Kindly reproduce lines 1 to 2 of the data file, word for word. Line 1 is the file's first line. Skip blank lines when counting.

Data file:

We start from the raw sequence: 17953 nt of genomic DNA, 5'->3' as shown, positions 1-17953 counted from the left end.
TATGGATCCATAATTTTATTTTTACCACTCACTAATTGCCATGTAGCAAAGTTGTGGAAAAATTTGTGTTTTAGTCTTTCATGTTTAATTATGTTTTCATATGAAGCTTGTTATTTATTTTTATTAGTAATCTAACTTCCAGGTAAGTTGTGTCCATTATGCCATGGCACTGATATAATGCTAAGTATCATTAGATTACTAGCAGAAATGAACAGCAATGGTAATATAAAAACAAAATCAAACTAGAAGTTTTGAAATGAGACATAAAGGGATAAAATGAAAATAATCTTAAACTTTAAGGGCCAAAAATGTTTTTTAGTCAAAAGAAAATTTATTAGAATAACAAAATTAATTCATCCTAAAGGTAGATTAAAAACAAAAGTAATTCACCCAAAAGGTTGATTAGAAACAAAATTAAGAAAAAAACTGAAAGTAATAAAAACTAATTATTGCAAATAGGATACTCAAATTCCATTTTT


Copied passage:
We start from the raw sequence: 17953 nt of genomic DNA, 5'->3' as shown, positions 1-17953 counted from the left end.
TATGGATCCATAATTTTATTTTTACCACTCACTAATTGCCATGTAGCAAAGTTGTGGAAAAATTTGTGTTTTAGTCTTTCATGTTTAATTATGTTTTCATATGAAGCTTGTTATTTATTTTTATTAGTAATCTAACTTCCAGGTAAGTTGTGTCCATTATGCCATGGCACTGATATAATGCTAAGTATCATTAGATTACTAGCAGAAATGAACAGCAATGGTAATATAAAAACAAAATCAAACTAGAAGTTTTGAAATGAGACATAAAGGGATAAAATGAAAATAATCTTAAACTTTAAGGGCCAAAAATGTTTTTTAGTCAAAAGAAAATTTATTAGAATAACAAAATTAATTCATCCTAAAGGTAGATTAAAAACAAAAGTAATTCACCCAAAAGGTTGATTAGAAACAAAATTAAGAAAAAAACTGAAAGTAATAAAAACTAATTATTGCAAATAGGATACTCAAATTCCATTTTT